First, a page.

POSITIONAL REVOLUTION: I forgot who on ESPN kept saying "great players figure out how to play together". I think it was Tim Legler, who also said (I think) that Wade and James had the same kind of game. But, at the risk of embracing pure emptiness, this Miami Heat is super-major with regard to one of this site's core tenets. Actually, fuck it, these three DO know how to play together, like they did in the Olympics when they conquered the known universe. And that was with Kobe Bryant in tow, who—with all due respect to the God—makes this line-up more difficult to pull-off, since he's less versatile than James or Wade.

I have lately become enamored of the idea that James is a reluctant mega-scorer. Not a bitch who doesn't live for late game situations, or whatever the latest attack meme is, but a multi-dimensional beast who can do so much more with the floor than simply barrel inside or hoist jumpers. Given how much success he has with those two tools, the possibilities are mind-blowing. Once upon a time, James was likened to Magic Johnson. Put LBJ at point forward, truly playing on or off the ball, at either end of the pick and roll. There's no reason he can be the most ferocious inside-outside/outside-inside threat the league has ever seen. A quitter because he's with two other All-Stars? Fine, whatever. I'll take James unleashed as superstructure, with Wade alternating between the two guard slots, and Bosh taking advantage of his ranginess as a big man (the Gasol comparison). I know I said that this team was the anti-Thunder, but if they go this direction, they'll be light years ahead of Durant and company.

I refuse to comment on the new Raptors or Suns any further until there's a good chart for me to consult.


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At 7/12/2010 2:45 PM, Blogger STC said...

This is why I don't understand the vitriol aimed at LeBron and company. Yeah, that one-hour special was ridiculous, but the combination of LBJ, Wade, and Bosh should make every true basketball fan jump for joy. How many times do we get to see something like this in sports?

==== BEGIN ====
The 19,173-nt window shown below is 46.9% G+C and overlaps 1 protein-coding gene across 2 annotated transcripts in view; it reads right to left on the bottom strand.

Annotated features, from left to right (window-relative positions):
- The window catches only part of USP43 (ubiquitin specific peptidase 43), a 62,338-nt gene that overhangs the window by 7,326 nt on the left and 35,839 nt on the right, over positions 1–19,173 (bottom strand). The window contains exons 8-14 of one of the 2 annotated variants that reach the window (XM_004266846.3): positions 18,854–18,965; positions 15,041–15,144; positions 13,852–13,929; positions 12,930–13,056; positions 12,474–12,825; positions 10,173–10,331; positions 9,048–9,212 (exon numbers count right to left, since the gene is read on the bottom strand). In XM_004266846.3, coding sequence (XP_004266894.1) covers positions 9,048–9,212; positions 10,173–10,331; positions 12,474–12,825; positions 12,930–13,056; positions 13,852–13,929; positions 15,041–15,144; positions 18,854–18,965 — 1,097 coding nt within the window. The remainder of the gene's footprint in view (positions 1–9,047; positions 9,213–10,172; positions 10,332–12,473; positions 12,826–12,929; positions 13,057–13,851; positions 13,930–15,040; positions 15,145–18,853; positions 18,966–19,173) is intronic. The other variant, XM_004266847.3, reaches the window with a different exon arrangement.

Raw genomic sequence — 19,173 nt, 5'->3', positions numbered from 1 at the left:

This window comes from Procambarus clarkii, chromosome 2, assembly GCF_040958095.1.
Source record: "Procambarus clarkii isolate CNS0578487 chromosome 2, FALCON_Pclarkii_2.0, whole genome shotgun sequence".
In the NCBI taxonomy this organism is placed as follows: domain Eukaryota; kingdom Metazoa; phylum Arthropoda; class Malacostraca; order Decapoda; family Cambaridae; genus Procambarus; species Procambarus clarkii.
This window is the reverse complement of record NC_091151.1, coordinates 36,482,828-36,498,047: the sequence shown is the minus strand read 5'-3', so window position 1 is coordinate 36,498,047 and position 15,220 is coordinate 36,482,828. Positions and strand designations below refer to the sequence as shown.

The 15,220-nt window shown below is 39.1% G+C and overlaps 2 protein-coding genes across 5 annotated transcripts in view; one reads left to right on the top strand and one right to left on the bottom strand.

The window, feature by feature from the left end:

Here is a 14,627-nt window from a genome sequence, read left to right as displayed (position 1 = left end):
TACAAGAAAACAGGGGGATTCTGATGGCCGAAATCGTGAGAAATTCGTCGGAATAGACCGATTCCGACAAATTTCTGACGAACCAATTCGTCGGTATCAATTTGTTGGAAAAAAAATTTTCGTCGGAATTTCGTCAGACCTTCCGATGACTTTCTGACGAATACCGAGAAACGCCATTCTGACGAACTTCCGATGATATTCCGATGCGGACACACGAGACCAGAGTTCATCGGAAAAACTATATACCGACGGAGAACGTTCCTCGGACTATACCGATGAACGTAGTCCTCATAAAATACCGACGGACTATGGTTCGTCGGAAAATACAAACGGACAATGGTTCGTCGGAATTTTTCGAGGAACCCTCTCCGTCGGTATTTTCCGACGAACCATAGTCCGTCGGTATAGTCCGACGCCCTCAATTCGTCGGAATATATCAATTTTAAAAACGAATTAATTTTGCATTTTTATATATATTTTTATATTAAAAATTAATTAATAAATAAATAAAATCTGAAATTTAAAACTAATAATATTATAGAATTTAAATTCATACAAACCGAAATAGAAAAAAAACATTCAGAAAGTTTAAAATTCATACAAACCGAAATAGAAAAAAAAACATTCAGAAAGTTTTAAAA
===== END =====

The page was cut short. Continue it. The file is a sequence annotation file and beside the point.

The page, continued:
At 7/12/2010 3:16 PM, Blogger nadiel said...

This is Post-Jordan basketball, where we want to see dominance exhibited in the form of scoring. Wade fits our sensibilities of that perfectly, which is why many call LBJ the second most important player in South Beach.

LBJ dominating through pick and rolls makes him Stockton or Nash. While great players, no one calls them dominant or "assassins". Not saying I agree, but this is the perception.

Which is why Durant has the greatest opportunity to become the new Golden Boy. He has the unique ability we savored with LeBron, but the dominant scoring and the Jordan-patented "killer instinct."

At 7/12/2010 3:38 PM, Blogger Mercurialblonde said...

With Lebron and Wade, if Spoelstra has any balls, they could re-invent basketball positions and roles.

The Miami heat truly could be the apocalypse that ushers in a new perception of basketball.

I see no reason why Wade and Lebron can't play interchangably, and Lebron interchangably with Bosh. Three guys constantly changing where they are at, what they are doing, and leaving defenses looking positively antiquated. They could find new cadences in the game that have never before been seen.

The possibilities are astounding.

Lebron was pretty constrained in Cleveland in terms of what he could be, but even then he found room to play by diffrent rules. In miami there is no restriction to his imagination.

If the Heat trot out this lineup:
Mike Miller

you'd have your 5 as a spot up 3 point shooter. And then everyone else playing an apositional blob of passing, dribbling, and cutting.